1. What can I work on with my child this summer? Please give me at least three goals that we can work on at home.
Consistency is very important for your child. Help him by continuing to practice learned skills. While summer is a great time for your child to relax and disconnect from the demands of school, you don’t want your child to lose skills that his teacher worked so hard on teaching! Generalization (or the practice of performing the same skill in different environments) can be a huge challenge for your child. For example, he may have learned to write his name in school, but cannot do that at home. What a perfect time to help your child practice skills in a different environment! Use summer time to you and your child’s advantage. Practice school goals at home.
2. Can you please give me some worksheets so I can reinforce skills that he has learned?
Ask your teacher if she has any materials that you can use at home. Some teachers have to get rid of old text- and workbooks to make room for new series. Maybe she could give you some that she was going to throw away. Many teachers would love children to practice skills that they have already learned. Your child’s teacher may be happy to make some copies of worksheets and activities. It never hurts to ask. If the teacher has reached her photocopy limit, maybe you can offer to make copies.
3. Can you give my phone number to any parents of children my child befriended in his class? I would love to set up some play-dates.
Many parents are nervous to set up play dates for their children with Autism. The parents of your child’s classmates may very likely feel the same way! Make it known that you would love to help your child make friends. Give out your phone number and email address, ask for phone numbers, set up play dates, and invite the other children’s parents over, too. Remember, it takes a village to raise a child with Autism, and your child’s friends are all in the same boat.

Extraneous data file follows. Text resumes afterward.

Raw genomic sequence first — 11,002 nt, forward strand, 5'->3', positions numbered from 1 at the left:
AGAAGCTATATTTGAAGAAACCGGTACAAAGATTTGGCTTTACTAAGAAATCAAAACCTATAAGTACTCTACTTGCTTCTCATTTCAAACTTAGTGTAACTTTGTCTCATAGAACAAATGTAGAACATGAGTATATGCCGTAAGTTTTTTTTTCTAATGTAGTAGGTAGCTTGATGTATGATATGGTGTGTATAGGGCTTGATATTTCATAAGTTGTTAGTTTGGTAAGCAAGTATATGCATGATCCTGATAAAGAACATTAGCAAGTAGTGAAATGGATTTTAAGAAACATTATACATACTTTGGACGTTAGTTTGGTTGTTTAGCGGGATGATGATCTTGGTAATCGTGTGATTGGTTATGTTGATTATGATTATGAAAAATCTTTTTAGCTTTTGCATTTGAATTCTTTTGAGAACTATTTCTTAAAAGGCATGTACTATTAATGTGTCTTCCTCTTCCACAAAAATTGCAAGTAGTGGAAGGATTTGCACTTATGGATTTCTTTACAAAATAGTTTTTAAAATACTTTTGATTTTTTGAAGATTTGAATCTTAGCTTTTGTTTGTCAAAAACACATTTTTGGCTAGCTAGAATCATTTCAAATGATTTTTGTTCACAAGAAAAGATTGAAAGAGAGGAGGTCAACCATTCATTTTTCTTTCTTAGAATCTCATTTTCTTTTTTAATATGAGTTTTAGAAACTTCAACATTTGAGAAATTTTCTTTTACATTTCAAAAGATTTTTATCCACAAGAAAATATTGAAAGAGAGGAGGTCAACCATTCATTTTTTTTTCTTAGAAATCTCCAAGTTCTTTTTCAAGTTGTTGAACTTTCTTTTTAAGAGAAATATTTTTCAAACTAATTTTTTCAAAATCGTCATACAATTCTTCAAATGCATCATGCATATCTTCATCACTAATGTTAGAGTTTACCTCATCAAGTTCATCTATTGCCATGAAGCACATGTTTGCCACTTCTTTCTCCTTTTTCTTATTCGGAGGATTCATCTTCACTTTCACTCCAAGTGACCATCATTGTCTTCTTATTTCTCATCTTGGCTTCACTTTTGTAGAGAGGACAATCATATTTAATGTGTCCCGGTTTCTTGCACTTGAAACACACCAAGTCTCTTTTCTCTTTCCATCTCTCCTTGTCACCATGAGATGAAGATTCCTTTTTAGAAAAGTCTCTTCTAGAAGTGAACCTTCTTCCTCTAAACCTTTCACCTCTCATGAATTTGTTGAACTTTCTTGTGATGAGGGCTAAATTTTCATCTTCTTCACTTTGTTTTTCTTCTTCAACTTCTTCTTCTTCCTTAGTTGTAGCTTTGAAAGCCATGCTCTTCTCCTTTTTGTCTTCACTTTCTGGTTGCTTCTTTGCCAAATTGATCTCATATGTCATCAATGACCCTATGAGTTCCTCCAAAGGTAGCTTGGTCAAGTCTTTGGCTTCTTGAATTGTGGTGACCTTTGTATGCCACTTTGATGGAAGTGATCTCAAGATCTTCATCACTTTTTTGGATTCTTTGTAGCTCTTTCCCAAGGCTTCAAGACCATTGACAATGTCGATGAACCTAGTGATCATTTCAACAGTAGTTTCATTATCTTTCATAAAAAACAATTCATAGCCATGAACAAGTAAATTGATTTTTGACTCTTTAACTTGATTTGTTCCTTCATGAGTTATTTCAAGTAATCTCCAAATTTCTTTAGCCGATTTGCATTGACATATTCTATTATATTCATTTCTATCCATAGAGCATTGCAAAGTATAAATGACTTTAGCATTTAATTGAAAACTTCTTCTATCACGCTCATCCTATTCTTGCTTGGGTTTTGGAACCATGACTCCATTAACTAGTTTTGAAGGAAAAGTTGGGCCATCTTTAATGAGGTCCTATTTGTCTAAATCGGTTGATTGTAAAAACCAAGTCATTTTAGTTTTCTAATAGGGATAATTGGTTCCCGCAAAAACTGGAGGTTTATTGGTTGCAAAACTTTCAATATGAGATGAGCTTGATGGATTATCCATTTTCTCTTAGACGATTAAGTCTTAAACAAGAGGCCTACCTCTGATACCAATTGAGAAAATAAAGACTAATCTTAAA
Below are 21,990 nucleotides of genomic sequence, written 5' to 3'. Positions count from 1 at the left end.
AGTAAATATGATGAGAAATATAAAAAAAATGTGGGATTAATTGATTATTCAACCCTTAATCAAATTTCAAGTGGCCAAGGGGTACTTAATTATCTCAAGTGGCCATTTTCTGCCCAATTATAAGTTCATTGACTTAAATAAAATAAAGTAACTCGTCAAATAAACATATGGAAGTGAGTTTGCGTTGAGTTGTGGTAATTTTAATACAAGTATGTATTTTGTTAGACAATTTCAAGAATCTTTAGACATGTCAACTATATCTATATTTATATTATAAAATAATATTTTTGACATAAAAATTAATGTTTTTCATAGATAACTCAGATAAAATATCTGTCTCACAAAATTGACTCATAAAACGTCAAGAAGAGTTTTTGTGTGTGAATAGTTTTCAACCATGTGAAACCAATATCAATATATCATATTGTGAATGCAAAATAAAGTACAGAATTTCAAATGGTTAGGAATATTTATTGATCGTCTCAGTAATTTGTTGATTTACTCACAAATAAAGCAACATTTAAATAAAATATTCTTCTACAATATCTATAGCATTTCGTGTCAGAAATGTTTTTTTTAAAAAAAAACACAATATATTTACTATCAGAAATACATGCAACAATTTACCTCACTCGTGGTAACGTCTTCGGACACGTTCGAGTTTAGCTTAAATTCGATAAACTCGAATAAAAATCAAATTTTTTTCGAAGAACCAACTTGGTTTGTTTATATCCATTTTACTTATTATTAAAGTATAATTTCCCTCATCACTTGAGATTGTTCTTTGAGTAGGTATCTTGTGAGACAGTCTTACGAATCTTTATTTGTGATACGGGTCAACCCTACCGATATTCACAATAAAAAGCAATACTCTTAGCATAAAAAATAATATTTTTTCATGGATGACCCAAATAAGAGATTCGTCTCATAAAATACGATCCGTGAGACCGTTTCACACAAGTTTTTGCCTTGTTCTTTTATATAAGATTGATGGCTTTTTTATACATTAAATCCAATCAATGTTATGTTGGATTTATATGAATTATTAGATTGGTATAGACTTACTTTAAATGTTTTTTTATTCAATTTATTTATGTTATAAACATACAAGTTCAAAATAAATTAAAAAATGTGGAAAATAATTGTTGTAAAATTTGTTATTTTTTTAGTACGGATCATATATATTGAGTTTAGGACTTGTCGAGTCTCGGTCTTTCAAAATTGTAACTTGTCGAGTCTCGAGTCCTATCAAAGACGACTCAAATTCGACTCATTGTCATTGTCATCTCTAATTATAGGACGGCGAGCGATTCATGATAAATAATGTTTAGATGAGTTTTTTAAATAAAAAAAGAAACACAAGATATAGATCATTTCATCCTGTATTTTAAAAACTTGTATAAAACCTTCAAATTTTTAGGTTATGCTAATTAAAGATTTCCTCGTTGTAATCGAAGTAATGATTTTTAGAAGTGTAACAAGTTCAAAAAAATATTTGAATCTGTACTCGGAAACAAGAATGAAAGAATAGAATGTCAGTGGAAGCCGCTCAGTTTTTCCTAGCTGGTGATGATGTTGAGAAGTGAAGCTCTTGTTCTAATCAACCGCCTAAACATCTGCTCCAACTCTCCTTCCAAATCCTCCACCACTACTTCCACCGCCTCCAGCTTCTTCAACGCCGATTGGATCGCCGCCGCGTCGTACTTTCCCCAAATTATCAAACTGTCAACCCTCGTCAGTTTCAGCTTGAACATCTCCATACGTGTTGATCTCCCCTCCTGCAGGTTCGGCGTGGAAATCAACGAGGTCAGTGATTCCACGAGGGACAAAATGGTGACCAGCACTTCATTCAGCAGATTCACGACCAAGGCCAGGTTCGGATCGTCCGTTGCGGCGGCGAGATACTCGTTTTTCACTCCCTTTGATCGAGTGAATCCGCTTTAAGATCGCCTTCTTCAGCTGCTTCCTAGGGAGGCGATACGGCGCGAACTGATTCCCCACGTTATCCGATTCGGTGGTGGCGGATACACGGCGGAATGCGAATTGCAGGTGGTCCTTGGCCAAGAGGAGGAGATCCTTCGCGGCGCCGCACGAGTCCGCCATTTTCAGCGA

4. What kind of behavior system do you use in class? I would love to continue using that system at home.
Be sure to ask your child’s teacher about behavior management. Why reinvent the wheel? If a behavior system is working for your child at school, try using it at home also. You may need to make some changes to the system, but it is better than not trying. For example, maybe his teacher uses a green, yellow, and red traffic light system. When your child gets to red, he loses a privilege. If your child is familiar with a behavior program and it works, it may just work at home too. However, if it does not work, don’t be discouraged. Remember that generalization can be a challenge for your child. He may be successful with something in one place but may have challenges in another. Keep trying though. With patience and practice, your child will probably succeed.
5. Can you recommend some good summer programs that my child may enjoy?
Teachers are a wonderful resource. However, the end of the school year is a hectic time and they may forget to tell you everything they know! So, ask! Many summer camps contact schools to notify them of their programs. Perhaps your child’s teacher can tell you about camp programs that other students are attending. Some teachers cannot recommend programs because the public school system may not permit it. However, you can always ask, “What camp are other children in my son’s class going to?”
Remember to ask people for support and help. Your child’s teacher loves children, is a teacher for a reason, and wants to help create successful experiences for you and your child. All you need to do is ask!
If you are a teacher, and you have other ideas to add to this article, please comment below.
Sumber: Jennifer Lingle, M.Ed.